While the massive pandemic of 2020 caused a massive disruption — and a temporary reprieve for rent prices — the cost of living in America is on an upward trajectory. Rest assured, this is “normal."
Every year the Social Security Administration makes a “cost-of-living adjustment" (COLA) for retiree benefits. In 2019, there was a 2.8 percent increase in the cost of living, while 2020 was much lower at 1.6 percent. And 2021? According to a recent estimate, it could jump to as high as 4.7 percent.
With the talk of inflation and prices steadily going up at the grocery store, Americans are sweating it. Consider that meat alone is 8.6 percent more expensive than it was last year and the overall cost of groceries has risen by 3 to 5 percent every single month since the same time last year.
So it's no surprise that nearly half of Americans (47 percent) think that the rising cost of living is the biggest threat to their financial security.
So what, exactly, does the cost of living index cover? Think the basics a functioning adult in America may need. That means groceries, housing, utilities, transportation, health care and miscellaneous goods and services. For our list, we're looking at the places that are the highest percentage above the national average — and the lowest.
For those of you who process information visually, here's what it looks like on a map. Notice any trends? Yep, our heat map is positively scorching on the right and left coast.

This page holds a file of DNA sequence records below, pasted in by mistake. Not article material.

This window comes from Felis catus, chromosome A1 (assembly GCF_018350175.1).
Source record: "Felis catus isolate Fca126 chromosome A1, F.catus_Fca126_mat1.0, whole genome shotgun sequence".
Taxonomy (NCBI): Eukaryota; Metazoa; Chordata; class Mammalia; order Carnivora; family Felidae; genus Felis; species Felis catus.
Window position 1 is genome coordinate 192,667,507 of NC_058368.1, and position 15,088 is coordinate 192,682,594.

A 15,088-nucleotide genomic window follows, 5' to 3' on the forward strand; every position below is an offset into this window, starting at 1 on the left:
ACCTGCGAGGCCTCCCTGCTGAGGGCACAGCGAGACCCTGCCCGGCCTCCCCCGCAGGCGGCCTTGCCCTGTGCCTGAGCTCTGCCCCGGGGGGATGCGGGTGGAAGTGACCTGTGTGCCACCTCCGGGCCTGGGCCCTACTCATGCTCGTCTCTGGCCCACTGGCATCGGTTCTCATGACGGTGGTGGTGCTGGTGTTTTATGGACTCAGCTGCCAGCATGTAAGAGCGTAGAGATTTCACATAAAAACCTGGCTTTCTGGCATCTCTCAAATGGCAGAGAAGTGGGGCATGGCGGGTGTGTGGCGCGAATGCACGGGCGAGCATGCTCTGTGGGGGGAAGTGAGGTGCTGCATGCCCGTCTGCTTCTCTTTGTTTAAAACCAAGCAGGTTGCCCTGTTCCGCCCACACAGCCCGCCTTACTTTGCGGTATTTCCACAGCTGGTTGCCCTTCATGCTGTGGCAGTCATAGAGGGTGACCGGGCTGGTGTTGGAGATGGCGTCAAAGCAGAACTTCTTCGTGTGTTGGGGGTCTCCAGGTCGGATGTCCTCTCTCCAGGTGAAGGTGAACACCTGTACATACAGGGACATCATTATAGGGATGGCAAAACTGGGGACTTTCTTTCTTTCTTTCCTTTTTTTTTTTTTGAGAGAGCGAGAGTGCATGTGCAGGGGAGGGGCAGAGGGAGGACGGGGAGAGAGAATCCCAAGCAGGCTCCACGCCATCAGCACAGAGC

You could probably make some solid guesses when it comes to the 10 cities with the highest cost of living across the country. But how does that cost of living break down, exactly? Is housing the biggest strain on a budget, or is it those frequent grocery runs? Read on to find out.
You can also jump ahead to see which areas have the cheapest cost of living.
Just a short hop over the East River from Manhattan, this NYC borough is on Long Island. Queens is also home to Citi Field, where the Mets play ball.
You may think that being a 45-minute subway ride from Manhattan would provide a nice buffer from the sky-high prices of the tony city, but you'd be (mostly) wrong. While the cost of living isn't quite as extreme, you'll still pay a painful 127 percent more than most Americans for housing alone.
Oakland is to San Francisco what Queens is to Manhattan. In other words, crazy prices — just not quite as painful as their higher-profile sister city. Located on the east side of San Francisco Bay, Oakland boasts better weather than SF (more sunshine and warmer temps).
An easy BART ride from San Francisco, this creative enclave has a booming culinary scene that draws plenty from across the bay. And while housing costs are high, they're a little less obscene than the majority of our top 10. Living in Oakland, you'll pay 116 percent more than most Americans for housing.